The Inclusive Excellence Certificate Program advances UCI’s commitment to equity, diversity, inclusion and free speech. It equips the campus community to appreciate UCI from the vantage points of different campus constituencies.
As the current national reckoning has underscored, policing is definitely a major focal point for change. The campus takes this seriously as part of a comprehensive commitment to inclusive excellence. A whole university approach toward safety and community conceives of the police department as serving the campus according to equity diversity, inclusion and free speech principles.
Linking the Future of UCI to the Success of Black People and Communities
At its best, our service mission reinforces the university’s research and teaching mission to grow the capacity for a thriving culture for Black people. Outreach and engagement with schools and community colleges, collaboration and cooperation with non-for-profit organizations, and consultation and partnership with leaders in business, industry and professionals together enable universities to be a more responsive and impactful partner in serving communities across the county, state and county. These efforts promote a college-going culture and increase the number of college graduates; focus attention on society’s grand challenges and develop local public policy solutions; and contributes to economic vitality of the region and the well-being of individuals, neighborhoods, and communities.
The Initiative requires a coherent strategy and purposeful execution to succeed. This is particularly the case in Orange County where Black people comprise a little less than 2% of the general population of 3 million or 60,000 people. The size of the Black community requires a strategy that is simultaneously focused and broad; engaging with Orange County while reaching Black population centers, including Los Angeles, Bay Area, and Sacramento, across the state and the nation.
The final component of the community Initiative revolves around investing in student achievement and honoring Black faculty. Currently, there are several opportunities for continued and accelerated philanthropic support.
Established in 2019 Leadership Education to Advance Diversity–African, Black and Caribbean (LEAD-ABC)is a UCI School of Medicine mission-based program aimed at producing future physicians who are committed to addressing the health needs of African, Black and Caribbean communities in California, the United States, and beyond.
The artists featured in The Black Index—Dennis Delgado, Alicia Henry, Kenyatta A.C. Hinkle, Titus Kaphar, Whitfield Lovell, and Lava Thomas—build upon the tradition of Black self-representation as an antidote to colonialist images. Using drawing, performance, printmaking, sculpture, and digital technology to transform the recorded image, these artists question our reliance on photography as a privileged source for documentary objectivity and understanding. Their works offer an alternative practice—a Black index—that still serves as a finding aid for information about Black subjects, but also challenges viewers’ desire for classification.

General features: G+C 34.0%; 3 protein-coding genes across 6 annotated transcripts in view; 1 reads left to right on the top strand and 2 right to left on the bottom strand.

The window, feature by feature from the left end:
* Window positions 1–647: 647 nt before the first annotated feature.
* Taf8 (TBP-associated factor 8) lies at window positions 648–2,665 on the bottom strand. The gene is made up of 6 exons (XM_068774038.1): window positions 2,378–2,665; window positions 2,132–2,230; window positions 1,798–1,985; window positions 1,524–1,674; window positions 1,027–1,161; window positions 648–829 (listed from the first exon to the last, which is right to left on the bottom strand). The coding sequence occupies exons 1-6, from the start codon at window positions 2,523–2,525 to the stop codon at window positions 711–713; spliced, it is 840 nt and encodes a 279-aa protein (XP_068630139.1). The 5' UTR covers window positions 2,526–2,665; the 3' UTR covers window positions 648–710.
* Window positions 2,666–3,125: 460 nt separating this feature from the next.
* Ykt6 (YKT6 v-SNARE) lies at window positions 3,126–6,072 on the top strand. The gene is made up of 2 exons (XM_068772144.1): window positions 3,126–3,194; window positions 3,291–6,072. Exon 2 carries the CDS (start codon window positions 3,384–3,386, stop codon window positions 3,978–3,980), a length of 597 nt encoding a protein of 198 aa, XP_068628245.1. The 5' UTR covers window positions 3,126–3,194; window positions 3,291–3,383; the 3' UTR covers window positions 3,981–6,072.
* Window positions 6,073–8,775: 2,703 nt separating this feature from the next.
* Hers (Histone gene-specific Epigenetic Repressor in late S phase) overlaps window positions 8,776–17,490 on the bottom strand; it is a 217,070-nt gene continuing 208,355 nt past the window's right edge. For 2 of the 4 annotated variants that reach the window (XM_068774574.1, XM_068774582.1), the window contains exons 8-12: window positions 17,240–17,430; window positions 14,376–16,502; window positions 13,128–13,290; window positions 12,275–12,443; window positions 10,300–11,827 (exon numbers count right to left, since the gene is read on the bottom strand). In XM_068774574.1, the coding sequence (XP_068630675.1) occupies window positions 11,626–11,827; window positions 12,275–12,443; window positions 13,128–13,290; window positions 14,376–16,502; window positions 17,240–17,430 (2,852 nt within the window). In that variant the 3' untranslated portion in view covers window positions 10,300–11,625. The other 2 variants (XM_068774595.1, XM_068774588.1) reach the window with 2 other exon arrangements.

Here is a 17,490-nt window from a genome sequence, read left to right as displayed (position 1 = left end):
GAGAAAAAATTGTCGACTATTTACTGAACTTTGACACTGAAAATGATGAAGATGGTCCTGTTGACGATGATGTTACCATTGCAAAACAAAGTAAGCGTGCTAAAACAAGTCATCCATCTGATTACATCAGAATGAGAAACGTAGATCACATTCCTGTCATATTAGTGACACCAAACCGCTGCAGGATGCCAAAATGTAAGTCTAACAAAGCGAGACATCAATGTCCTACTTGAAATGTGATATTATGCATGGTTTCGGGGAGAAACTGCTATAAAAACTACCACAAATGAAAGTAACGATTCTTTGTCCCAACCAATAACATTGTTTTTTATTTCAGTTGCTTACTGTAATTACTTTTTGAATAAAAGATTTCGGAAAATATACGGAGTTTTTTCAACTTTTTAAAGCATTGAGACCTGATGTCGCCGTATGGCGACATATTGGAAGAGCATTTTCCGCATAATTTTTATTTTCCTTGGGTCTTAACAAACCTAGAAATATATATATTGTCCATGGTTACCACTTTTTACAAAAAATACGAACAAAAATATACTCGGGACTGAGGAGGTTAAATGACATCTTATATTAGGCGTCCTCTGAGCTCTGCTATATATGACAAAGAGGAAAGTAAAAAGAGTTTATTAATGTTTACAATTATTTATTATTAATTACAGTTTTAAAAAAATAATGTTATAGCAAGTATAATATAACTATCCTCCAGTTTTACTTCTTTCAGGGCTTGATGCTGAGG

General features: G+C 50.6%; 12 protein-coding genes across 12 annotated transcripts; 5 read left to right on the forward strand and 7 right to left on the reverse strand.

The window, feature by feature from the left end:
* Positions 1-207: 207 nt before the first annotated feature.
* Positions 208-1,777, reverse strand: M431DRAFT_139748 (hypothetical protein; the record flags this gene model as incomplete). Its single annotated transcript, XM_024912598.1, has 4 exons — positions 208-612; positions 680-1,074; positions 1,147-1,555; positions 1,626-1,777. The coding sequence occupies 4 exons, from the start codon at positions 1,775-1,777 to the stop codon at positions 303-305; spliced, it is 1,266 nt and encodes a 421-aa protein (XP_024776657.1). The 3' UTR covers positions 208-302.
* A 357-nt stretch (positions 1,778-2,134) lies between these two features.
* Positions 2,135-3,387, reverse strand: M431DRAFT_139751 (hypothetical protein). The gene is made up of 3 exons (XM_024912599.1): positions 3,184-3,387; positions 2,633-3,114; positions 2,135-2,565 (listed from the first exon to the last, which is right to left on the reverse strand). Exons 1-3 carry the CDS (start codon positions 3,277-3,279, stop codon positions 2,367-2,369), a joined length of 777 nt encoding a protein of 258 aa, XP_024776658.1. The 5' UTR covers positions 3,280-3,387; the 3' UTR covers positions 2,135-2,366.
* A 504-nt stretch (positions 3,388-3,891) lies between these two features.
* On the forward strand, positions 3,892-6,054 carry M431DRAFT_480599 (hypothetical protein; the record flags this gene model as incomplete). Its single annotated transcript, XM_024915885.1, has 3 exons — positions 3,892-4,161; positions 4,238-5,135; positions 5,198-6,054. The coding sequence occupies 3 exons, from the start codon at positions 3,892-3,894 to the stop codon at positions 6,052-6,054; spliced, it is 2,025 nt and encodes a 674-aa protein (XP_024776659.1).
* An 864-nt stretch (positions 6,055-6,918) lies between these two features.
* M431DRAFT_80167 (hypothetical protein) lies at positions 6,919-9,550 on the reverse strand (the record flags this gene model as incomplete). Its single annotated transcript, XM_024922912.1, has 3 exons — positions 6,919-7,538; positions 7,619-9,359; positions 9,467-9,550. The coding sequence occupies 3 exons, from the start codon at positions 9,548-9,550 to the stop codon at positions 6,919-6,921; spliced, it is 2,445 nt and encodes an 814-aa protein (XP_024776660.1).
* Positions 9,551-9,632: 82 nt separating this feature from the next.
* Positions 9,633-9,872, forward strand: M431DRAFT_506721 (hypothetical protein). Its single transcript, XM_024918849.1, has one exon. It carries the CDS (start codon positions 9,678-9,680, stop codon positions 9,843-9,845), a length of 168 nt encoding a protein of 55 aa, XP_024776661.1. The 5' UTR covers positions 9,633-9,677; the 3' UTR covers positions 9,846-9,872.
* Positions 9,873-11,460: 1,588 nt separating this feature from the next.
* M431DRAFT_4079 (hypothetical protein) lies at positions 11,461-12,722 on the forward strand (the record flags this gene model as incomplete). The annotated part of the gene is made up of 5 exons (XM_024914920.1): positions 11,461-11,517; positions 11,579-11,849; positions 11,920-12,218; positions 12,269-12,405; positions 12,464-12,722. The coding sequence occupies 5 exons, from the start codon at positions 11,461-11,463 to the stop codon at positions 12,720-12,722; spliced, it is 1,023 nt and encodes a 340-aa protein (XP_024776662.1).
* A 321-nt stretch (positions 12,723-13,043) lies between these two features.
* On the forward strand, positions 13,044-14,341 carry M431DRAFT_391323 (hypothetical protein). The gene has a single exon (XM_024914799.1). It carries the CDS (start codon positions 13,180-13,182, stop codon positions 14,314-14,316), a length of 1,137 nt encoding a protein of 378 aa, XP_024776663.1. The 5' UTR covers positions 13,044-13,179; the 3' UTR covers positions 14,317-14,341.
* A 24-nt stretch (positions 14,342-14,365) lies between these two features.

UCI astrophysicist faces the universe’s darkness with help from those around her and from the stars above her. READ MORE
African American Studies Panel
Meet a few of the professors in the Department of African American Studies at the UCI School of Humanities and learn about the major! Frank B. Wilderson III, chair of the department, leads a panel with Bridget R. Cooks, associate professor of African American Studies and Art History, and John Murillo III, assistant professor of African American Studies.
The Welcome Table with Sydney and Tatum
Meet Sydney Charles and Tatum Larsen, two literary journalism majors and talented storytellers. In their new video series, “The Welcome Table with Sydney and Tatum” (named after a gospel song and short story by Alice Walker), Charles and Larsen spotlight the pivotal moments in the lives of Black faculty, staff, students and alumni in the School of Humanities.
In responding to this national imperative, UCI Black Thriving Initiative builds on the campus Inclusive Action Plan, extends the UCI Confronting Extremism Program, and aligns with the Principles against Intolerance approved by the UC Regents. Recent achievements include:
Appointment of the first Black dean in the history of the Paul Merage School of Business, currently the only one among the six business schools in the University of California (2021)
The Black Management Association BMA for Students and Alumni Launches at Merage-School (2020)
UCI Law Ranked No. 17 and Given a Grade A Among Top Racial Justice Schools by preLaw Magazine (2020)
Successful hire of 13 new Black faculty in arts, business, biological sciences, education, engineering, humanities, law, nursing, social ecology and social sciences – the largest number of African American faculty recruited in a single cycle (2020)